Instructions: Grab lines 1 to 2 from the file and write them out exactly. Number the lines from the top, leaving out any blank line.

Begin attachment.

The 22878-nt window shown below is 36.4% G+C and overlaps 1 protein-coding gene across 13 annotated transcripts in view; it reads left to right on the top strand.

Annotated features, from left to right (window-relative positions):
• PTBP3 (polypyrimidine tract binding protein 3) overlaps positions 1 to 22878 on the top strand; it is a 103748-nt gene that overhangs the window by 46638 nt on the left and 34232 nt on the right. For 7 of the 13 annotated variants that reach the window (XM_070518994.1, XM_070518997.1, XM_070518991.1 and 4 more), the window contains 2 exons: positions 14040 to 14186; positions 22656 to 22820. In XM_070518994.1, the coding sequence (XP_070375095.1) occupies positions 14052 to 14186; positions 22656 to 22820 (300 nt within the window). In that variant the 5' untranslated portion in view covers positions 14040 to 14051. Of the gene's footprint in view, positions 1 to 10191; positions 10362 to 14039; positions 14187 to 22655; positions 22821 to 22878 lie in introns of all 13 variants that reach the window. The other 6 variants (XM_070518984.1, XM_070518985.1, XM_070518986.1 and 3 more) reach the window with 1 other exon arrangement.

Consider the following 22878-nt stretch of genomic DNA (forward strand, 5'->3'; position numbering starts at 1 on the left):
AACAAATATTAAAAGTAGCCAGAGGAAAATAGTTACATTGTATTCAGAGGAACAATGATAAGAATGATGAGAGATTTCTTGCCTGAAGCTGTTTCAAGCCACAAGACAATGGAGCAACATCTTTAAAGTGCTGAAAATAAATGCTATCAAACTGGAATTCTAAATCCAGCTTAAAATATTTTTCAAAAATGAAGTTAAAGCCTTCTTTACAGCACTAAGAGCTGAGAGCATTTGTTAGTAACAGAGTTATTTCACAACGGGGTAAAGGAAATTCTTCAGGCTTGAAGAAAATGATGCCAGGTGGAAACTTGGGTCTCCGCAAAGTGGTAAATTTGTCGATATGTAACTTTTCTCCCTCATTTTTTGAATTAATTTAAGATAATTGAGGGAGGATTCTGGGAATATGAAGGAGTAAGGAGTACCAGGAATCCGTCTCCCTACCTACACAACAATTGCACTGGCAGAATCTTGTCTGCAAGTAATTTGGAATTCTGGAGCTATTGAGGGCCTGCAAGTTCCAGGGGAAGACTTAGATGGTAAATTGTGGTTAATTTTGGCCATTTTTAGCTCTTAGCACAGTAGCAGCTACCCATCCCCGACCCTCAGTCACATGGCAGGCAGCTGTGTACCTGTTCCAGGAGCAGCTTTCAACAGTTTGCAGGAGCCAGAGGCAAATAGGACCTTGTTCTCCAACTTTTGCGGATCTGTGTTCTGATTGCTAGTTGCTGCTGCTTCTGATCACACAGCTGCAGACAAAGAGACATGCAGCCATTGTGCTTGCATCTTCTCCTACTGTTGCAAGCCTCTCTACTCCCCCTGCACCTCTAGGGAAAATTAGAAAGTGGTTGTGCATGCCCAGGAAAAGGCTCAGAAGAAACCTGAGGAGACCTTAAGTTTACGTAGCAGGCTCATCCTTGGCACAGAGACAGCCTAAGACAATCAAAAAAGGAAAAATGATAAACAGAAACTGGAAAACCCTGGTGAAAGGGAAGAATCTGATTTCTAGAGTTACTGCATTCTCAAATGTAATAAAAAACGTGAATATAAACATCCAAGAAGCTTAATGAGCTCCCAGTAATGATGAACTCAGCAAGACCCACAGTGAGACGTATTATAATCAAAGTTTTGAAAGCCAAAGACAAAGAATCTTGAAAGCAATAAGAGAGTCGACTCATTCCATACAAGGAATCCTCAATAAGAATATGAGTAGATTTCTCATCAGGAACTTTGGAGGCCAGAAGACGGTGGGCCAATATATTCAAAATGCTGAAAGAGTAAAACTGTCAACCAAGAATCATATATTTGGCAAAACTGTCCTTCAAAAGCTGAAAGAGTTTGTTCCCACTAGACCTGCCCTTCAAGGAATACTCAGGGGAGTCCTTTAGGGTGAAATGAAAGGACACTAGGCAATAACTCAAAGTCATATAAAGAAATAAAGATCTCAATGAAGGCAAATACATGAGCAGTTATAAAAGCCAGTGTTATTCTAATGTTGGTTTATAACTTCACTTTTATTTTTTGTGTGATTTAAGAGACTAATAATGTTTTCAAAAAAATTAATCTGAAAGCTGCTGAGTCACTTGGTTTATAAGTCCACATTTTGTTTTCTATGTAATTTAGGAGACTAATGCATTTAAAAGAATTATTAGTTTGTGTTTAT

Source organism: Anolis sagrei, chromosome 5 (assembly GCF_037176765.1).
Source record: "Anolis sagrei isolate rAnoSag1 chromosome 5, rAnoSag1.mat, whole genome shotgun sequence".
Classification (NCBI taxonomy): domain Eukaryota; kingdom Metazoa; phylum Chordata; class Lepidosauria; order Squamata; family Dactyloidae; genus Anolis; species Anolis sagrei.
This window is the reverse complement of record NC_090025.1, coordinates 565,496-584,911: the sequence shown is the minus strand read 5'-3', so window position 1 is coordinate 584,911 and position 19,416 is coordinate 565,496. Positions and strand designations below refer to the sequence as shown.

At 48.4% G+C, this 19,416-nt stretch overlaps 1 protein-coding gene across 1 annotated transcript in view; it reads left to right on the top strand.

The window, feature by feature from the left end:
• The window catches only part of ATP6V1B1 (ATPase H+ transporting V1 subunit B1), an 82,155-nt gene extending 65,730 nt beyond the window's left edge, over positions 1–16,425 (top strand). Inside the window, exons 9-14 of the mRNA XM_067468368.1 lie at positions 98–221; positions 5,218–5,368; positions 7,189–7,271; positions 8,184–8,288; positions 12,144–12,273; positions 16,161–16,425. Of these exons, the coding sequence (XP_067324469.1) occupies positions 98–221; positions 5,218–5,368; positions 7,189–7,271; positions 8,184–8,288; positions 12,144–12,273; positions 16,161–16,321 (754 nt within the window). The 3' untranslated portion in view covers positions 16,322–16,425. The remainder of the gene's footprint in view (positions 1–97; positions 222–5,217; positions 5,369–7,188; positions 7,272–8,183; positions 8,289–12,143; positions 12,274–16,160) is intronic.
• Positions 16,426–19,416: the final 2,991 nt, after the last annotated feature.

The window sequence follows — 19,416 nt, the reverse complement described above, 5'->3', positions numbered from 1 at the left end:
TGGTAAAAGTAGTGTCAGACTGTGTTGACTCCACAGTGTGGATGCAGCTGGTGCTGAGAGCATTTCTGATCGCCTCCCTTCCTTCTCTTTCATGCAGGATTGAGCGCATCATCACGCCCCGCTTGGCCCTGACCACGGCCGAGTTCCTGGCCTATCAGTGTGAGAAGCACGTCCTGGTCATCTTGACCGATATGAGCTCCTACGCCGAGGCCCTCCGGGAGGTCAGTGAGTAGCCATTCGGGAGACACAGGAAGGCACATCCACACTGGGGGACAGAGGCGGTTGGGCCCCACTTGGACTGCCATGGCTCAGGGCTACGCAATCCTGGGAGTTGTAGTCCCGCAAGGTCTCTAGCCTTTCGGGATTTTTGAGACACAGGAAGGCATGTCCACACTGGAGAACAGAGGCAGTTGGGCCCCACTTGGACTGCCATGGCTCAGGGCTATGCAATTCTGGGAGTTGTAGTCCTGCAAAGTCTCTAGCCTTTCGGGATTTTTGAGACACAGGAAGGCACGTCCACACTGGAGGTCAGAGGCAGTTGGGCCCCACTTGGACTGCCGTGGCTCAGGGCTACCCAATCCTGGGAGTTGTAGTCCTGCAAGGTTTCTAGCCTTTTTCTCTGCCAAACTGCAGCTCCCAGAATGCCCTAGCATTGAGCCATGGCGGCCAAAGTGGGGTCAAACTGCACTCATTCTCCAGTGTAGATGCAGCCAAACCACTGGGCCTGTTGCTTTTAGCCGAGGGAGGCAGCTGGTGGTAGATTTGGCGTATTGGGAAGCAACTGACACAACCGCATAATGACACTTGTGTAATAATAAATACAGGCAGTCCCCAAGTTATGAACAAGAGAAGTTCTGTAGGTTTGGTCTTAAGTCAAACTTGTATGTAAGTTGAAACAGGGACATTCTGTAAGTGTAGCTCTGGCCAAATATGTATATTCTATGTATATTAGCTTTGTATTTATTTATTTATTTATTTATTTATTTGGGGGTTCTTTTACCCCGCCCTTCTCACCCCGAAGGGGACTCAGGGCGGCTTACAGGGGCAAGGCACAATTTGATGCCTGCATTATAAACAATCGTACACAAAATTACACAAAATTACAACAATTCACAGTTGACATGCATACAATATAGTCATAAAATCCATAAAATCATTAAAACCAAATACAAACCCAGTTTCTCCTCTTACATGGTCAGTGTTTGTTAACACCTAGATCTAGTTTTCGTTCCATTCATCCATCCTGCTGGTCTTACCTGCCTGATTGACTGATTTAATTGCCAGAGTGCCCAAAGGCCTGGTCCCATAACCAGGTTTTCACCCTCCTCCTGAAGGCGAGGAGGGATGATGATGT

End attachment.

The 22878-nt window shown below is 36.4% G+C and overlaps 1 protein-coding gene across 13 annotated transcripts in view; it reads left to right on the top strand.

Annotated features, from left to right (window-relative positions):